Offensive players are such simple creatures of habit, and as a result their individual moves and team structures can be figured out simply by watching them for long enough. And they're selfish, too. And lazy. And they cry when they break a fingernail.
This is most obvious off a called play, especially one where each player's motions are choreographed. If your man isn't a featured cutter, there's an excellent chance that he won't be cutting hard (selfish and lazy). As soon as you see him sorta but not really cut, you know that a set play is going to the place just vacated. And the thrower is afraid of incurring the wrath of the play creator (who is probably the coach or captain who is in charge of subbing), so he's going to throw it because "it's the play". Poach block, give and go for the goal, boo-yah.
Even if there is just a four-man string called, if your guy is cowering on the sideline or just mingling with the other sheep, he's not in the play. If he is alert and separating himself from potential picks, well, at least he's not an idiot, but he's live, so get up there in his face. (Just a secret between us defenders: hack the shit out of him early and often. So what if he calls a foul because you grabbed his arm as he was running by you? It stops the flow, right?) And take note whether he lines up in one part of the stack when he's in the play and another when he's not.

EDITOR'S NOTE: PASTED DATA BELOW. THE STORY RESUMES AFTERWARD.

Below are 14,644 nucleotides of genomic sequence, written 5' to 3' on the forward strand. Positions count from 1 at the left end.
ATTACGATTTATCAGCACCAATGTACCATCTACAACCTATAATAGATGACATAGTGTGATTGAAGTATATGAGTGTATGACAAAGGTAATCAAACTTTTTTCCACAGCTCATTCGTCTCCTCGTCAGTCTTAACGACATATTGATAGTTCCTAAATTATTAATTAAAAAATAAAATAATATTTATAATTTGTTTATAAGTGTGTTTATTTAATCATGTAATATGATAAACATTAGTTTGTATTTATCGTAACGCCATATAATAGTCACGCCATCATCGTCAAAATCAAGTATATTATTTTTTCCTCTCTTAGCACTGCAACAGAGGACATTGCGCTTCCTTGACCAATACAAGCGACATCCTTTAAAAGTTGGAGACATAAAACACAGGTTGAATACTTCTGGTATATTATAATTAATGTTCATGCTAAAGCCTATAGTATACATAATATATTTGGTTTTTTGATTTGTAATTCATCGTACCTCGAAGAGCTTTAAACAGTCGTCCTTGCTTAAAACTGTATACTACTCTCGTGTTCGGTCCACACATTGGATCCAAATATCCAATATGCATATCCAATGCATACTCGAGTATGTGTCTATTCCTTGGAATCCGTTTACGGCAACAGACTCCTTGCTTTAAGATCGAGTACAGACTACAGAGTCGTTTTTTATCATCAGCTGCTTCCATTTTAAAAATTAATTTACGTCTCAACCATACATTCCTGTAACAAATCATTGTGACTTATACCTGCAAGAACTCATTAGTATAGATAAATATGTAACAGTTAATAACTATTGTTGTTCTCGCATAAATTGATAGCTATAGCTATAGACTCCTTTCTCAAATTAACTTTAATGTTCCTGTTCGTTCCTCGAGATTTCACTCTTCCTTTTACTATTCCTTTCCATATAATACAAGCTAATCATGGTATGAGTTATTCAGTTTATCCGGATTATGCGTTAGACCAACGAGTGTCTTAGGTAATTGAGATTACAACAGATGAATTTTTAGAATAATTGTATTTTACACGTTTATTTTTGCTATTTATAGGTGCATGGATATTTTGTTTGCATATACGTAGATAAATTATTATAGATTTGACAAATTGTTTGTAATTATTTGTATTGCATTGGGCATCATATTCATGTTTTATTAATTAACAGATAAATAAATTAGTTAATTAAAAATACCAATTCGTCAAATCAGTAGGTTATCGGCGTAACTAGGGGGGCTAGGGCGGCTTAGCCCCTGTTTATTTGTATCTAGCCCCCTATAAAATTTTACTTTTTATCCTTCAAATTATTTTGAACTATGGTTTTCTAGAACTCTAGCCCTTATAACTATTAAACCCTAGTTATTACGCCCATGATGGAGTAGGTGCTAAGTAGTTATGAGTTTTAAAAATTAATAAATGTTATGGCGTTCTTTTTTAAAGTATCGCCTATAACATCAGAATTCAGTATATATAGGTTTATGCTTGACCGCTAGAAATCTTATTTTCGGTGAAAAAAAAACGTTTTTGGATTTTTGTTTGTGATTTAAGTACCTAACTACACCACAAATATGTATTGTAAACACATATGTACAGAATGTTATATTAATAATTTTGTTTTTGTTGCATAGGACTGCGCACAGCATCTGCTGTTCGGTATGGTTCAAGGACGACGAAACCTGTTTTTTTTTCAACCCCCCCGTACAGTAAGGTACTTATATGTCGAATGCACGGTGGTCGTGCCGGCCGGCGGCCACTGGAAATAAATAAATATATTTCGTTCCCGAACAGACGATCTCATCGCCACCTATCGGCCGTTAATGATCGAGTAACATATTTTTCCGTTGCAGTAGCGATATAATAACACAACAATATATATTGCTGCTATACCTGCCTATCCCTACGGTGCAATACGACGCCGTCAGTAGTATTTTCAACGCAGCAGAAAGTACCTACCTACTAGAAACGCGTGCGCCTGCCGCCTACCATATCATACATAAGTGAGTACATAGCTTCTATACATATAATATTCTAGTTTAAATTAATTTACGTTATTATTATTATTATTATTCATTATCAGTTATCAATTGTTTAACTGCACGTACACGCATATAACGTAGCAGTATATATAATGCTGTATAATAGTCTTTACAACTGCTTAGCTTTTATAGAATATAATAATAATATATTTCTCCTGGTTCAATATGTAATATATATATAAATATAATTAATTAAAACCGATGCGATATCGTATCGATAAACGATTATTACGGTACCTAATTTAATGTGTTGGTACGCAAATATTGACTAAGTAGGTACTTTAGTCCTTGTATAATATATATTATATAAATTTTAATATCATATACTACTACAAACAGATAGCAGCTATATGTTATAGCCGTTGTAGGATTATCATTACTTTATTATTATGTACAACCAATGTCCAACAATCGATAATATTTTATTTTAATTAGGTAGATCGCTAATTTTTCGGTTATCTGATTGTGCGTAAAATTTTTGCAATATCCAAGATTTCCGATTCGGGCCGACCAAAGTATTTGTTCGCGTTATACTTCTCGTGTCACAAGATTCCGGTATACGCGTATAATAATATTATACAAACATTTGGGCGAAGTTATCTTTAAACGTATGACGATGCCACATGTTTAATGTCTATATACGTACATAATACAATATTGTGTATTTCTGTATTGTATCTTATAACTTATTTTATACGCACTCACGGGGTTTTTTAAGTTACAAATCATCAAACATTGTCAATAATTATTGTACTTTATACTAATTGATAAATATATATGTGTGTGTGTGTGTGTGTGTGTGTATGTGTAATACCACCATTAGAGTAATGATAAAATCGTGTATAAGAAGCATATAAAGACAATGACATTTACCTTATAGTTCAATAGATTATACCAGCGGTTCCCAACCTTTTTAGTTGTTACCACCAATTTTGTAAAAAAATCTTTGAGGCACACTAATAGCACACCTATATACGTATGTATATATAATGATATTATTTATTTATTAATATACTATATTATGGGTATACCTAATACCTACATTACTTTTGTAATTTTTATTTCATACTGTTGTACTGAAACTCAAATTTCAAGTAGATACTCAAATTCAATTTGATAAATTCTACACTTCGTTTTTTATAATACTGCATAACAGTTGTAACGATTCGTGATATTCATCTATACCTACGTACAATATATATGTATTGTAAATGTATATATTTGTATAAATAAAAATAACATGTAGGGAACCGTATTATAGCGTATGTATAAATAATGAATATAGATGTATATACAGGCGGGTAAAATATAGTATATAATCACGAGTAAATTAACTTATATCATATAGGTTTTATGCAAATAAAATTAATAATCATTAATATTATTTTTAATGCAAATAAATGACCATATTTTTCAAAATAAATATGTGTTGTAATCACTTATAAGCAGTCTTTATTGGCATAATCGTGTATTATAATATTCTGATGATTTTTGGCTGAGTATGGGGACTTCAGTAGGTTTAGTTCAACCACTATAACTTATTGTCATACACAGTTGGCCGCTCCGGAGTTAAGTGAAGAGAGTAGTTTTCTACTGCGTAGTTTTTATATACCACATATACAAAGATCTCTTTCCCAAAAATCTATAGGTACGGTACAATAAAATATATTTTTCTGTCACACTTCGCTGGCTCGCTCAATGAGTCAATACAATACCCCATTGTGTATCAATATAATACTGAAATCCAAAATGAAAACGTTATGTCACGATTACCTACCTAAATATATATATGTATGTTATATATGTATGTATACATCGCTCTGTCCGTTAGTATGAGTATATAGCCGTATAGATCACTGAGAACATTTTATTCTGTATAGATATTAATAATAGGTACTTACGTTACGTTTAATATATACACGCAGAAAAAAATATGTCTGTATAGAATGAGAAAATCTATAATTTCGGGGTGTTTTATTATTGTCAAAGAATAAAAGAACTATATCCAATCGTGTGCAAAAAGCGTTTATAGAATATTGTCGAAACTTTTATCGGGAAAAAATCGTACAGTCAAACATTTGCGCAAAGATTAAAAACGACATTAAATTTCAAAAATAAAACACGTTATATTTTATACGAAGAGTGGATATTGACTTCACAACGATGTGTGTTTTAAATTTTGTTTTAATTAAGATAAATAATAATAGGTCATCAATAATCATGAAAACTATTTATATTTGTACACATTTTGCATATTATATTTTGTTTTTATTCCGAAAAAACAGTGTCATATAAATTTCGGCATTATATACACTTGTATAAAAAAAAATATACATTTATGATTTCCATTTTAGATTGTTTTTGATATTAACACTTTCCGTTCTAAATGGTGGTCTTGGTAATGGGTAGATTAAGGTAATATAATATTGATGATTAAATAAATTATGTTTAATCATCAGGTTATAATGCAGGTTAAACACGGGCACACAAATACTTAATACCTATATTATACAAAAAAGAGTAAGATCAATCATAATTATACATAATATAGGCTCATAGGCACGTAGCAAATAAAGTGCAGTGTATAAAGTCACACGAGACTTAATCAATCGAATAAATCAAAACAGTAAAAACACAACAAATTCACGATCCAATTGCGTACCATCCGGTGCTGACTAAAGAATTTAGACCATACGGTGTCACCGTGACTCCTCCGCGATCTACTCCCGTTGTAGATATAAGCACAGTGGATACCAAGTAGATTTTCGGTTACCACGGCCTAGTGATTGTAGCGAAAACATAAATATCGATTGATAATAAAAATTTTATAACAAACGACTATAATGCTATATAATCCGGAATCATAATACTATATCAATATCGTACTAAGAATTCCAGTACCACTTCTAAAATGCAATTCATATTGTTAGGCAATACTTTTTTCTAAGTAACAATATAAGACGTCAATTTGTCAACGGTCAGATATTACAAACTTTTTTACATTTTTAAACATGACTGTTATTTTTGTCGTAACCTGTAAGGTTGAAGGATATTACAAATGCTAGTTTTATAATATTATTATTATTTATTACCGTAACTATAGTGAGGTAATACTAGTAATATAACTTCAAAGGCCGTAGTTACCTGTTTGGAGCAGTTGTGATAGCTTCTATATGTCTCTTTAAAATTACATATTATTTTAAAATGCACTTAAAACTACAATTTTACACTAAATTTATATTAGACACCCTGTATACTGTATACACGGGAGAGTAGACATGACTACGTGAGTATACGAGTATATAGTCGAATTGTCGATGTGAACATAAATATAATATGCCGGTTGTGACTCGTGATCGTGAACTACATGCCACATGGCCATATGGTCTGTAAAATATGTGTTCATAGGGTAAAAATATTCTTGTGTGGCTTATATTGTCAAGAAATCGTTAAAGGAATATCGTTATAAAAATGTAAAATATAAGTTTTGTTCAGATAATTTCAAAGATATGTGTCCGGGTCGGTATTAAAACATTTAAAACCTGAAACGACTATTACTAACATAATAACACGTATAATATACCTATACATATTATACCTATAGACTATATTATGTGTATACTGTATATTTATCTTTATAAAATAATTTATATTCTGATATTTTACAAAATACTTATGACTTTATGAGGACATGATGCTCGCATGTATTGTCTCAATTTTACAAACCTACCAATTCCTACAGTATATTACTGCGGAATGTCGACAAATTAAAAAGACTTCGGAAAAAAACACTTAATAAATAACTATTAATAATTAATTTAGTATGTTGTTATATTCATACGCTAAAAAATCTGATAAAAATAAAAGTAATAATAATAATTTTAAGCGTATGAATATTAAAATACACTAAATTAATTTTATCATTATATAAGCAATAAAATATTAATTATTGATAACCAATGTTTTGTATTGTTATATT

But your savvy and attention to detail will really pay off during the flow. Some self-proclaimed smart guys will claim that they take what you give them, but they are so used to playing against stupid defenders that a smart defender will be able to set them up. (Well, it's not so much we're stupid as we're egotistical. "Ooh, I'm so fast, I'm just going to run by him." But simple physics shows that just a half second head start will usually be too much to overcome. Try this experiment during your next track workout. Take the 2nd fastest and 2nd slowest players and have them race. Give the slow guy a one yard head start, and let him start whenever he wants, with the fast guy reacting. The over/under on when the fast guy will catch him is 40 yards.) Make him think that he can just run straight after a token fake, but you will already be moving in that direction, with your excellent positioning preventing him from going the other direction.
But you don't have to "set up" the cutter in order to play good defense. Just know his habits. So-and-so always fakes for the dump and cuts up the line. Whats-his-name jukes at you and cuts in. blah-blah fakes in and sprints straight deep. It's not a fake if you know what he's doing.
And this applies to marking even more. Learn what he does to break the mark, or if one fake always leads to a particular throw.
No matter how good you are, you're still going to lose 4 out of 5 confrontations. Just try to minimize your losses in those 4 and make that occasional victory a big one.